James Cross told us that this was something the Marine Management Organisation intended to pursue,[150] but he was unsure whether he had the remit to enforce further measures.[151] We support the Marine Management Organisation in their efforts to encourage data sharing from industry. We agree with Professor Boyd's assessment that "we have to be a lot cleverer" about using the data that is out there already to improve our understanding of our marine environment. Whilst we recognise there is work underway to address this issue, we consider that this could go further. We recommend that the Government works with the Marine Management Organisation to bring forward proposals that would make sharing of more data collected at sea, particularly seabed and habitat maps, as well as wind data, a licensing condition on commercial activity in UK waters. We recognise that this may have to contain caveats relating to genuinely commercially sensitive information.

Long term monitoring

41. Our discussions about the effect of climate change on the marine environment highlighted the importance of data sets that can document environmental change over a long-term period. For example, Professor Rodger, British Antarctic Survey, told us "we are still miles away from understanding the ocean itself. We are under-sampling the ocean, in my view, in a significant way, given that it moves 90% of the heat round the planet".[152] To effectively monitor the effects of climate change on the oceans, "the core issue is sustainability in terms of regular data collection".[153] An example of such a project is the international Argo programme (see Box 4).[154] However, there appear to be a number of difficulties collecting and maintaining such data as well as concerns that long-term monitoring programmes "are in danger of being ignored".[155] We consider here both NERC and Government support for long term monitoring programmes.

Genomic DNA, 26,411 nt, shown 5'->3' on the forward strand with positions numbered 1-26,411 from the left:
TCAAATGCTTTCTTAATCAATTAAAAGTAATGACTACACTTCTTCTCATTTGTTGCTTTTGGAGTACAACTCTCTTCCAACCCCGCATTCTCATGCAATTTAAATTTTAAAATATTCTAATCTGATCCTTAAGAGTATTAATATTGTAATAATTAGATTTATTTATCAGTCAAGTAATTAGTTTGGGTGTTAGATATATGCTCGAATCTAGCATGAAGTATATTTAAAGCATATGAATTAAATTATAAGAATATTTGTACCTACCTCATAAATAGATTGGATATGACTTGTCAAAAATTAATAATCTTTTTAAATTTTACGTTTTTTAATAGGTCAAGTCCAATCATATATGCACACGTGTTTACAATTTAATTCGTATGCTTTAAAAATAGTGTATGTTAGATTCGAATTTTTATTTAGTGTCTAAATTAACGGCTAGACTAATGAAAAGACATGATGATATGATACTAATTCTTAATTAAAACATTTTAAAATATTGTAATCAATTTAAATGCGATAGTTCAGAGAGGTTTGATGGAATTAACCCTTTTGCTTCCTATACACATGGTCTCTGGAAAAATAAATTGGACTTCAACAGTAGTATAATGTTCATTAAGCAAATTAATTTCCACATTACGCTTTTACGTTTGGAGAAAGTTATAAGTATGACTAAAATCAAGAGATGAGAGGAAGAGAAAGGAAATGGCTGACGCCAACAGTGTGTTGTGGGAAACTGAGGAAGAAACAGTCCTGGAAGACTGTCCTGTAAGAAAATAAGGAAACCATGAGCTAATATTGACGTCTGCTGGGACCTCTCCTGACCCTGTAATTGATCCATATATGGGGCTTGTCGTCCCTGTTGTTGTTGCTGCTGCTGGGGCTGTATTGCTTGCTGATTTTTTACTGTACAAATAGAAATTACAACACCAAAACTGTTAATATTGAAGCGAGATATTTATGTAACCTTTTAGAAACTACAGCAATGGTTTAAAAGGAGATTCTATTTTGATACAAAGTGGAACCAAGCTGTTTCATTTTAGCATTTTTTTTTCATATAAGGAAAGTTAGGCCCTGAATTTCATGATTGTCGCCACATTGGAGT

Box 4: The Argo Programme

Argo is an array of floating devices that provide observations from the oceans. The floats measure temperature, salt content and pressure between the ocean surface and 2000 metres depth. The array is made up of over 3500 floats with an average spacing of around three degrees in latitude and longitude (approximately 300km). This programme aims to provide data describing conditions in the upper ocean, which can be used to improve satellite monitoring of the oceans, measure the effects of climate change on the ocean over seasons or decades, and improve ocean-atmosphere coupling or forecast models. The UK currently provides approximately 4-5% of the array.

Floats are deployed from a ship. After deployment they remain at the surface for six hours to collect 'house-keeping' data before sinking to a 'drifting' depth of 1000 metres. They remain at 1000 metres depth for nine days before descending to 2000 metres. Thereafter the float ascends back to the surface, recording temperature, salinity and pressure as it does so. The information collected is transmitted to a satellite, which determines its position. This cycle is repeated approximately every ten days.